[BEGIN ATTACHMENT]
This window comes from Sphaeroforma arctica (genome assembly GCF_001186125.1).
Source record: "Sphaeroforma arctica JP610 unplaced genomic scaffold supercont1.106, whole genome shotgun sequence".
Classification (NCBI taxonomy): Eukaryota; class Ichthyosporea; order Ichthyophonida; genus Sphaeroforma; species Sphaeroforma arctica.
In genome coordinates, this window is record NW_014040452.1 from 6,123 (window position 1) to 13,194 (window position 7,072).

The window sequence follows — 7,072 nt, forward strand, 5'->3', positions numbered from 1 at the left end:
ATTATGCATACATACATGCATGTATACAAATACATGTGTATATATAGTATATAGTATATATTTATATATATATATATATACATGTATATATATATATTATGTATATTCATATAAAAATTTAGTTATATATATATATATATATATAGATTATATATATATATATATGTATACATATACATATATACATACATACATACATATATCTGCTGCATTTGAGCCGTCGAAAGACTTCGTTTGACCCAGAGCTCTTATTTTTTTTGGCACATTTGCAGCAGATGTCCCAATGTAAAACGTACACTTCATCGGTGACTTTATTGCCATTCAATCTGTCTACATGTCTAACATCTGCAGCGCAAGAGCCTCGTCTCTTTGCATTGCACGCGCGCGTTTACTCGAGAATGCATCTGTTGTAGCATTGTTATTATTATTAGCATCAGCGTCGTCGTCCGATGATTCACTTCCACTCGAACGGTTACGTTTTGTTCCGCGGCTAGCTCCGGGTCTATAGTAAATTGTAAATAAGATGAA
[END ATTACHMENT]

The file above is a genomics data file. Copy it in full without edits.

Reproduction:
This window comes from Sphaeroforma arctica (genome assembly GCF_001186125.1).
Source record: "Sphaeroforma arctica JP610 unplaced genomic scaffold supercont1.106, whole genome shotgun sequence".
Classification (NCBI taxonomy): Eukaryota; class Ichthyosporea; order Ichthyophonida; genus Sphaeroforma; species Sphaeroforma arctica.
In genome coordinates, this window is record NW_014040452.1 from 6,123 (window position 1) to 13,194 (window position 7,072).

The window sequence follows — 7,072 nt, forward strand, 5'->3', positions numbered from 1 at the left end:
ATTATGCATACATACATGCATGTATACAAATACATGTGTATATATAGTATATAGTATATATTTATATATATATATATATACATGTATATATATATATTATGTATATTCATATAAAAATTTAGTTATATATATATATATATATATAGATTATATATATATATATATGTATACATATACATATATACATACATACATACATATATCTGCTGCATTTGAGCCGTCGAAAGACTTCGTTTGACCCAGAGCTCTTATTTTTTTTGGCACATTTGCAGCAGATGTCCCAATGTAAAACGTACACTTCATCGGTGACTTTATTGCCATTCAATCTGTCTACATGTCTAACATCTGCAGCGCAAGAGCCTCGTCTCTTTGCATTGCACGCGCGCGTTTACTCGAGAATGCATCTGTTGTAGCATTGTTATTATTATTAGCATCAGCGTCGTCGTCCGATGATTCACTTCCACTCGAACGGTTACGTTTTGTTCCGCGGCTAGCTCCGGGTCTATAGTAAATTGTAAATAAGATGAA